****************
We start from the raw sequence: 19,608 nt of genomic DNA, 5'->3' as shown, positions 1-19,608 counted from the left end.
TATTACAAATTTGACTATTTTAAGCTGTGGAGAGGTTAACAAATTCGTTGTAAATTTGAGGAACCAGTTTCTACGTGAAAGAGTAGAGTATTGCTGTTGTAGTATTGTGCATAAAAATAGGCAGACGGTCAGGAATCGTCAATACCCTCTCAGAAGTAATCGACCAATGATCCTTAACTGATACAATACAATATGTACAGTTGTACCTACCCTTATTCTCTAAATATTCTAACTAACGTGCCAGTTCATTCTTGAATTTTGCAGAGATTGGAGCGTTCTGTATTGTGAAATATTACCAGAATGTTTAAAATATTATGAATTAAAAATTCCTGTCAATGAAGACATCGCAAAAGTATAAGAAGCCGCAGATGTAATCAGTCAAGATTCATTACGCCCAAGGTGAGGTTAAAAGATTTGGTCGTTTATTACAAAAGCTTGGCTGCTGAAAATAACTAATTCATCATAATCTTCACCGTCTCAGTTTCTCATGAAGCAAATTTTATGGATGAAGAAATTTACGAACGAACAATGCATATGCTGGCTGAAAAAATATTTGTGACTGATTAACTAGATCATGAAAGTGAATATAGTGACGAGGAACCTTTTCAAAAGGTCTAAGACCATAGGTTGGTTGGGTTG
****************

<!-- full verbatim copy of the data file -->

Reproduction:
We start from the raw sequence: 19,608 nt of genomic DNA, 5'->3' as shown, positions 1-19,608 counted from the left end.
TATTACAAATTTGACTATTTTAAGCTGTGGAGAGGTTAACAAATTCGTTGTAAATTTGAGGAACCAGTTTCTACGTGAAAGAGTAGAGTATTGCTGTTGTAGTATTGTGCATAAAAATAGGCAGACGGTCAGGAATCGTCAATACCCTCTCAGAAGTAATCGACCAATGATCCTTAACTGATACAATACAATATGTACAGTTGTACCTACCCTTATTCTCTAAATATTCTAACTAACGTGCCAGTTCATTCTTGAATTTTGCAGAGATTGGAGCGTTCTGTATTGTGAAATATTACCAGAATGTTTAAAATATTATGAATTAAAAATTCCTGTCAATGAAGACATCGCAAAAGTATAAGAAGCCGCAGATGTAATCAGTCAAGATTCATTACGCCCAAGGTGAGGTTAAAAGATTTGGTCGTTTATTACAAAAGCTTGGCTGCTGAAAATAACTAATTCATCATAATCTTCACCGTCTCAGTTTCTCATGAAGCAAATTTTATGGATGAAGAAATTTACGAACGAACAATGCATATGCTGGCTGAAAAAATATTTGTGACTGATTAACTAGATCATGAAAGTGAATATAGTGACGAGGAACCTTTTCAAAAGGTCTAAGACCATAGGTTGGTTGGGTTG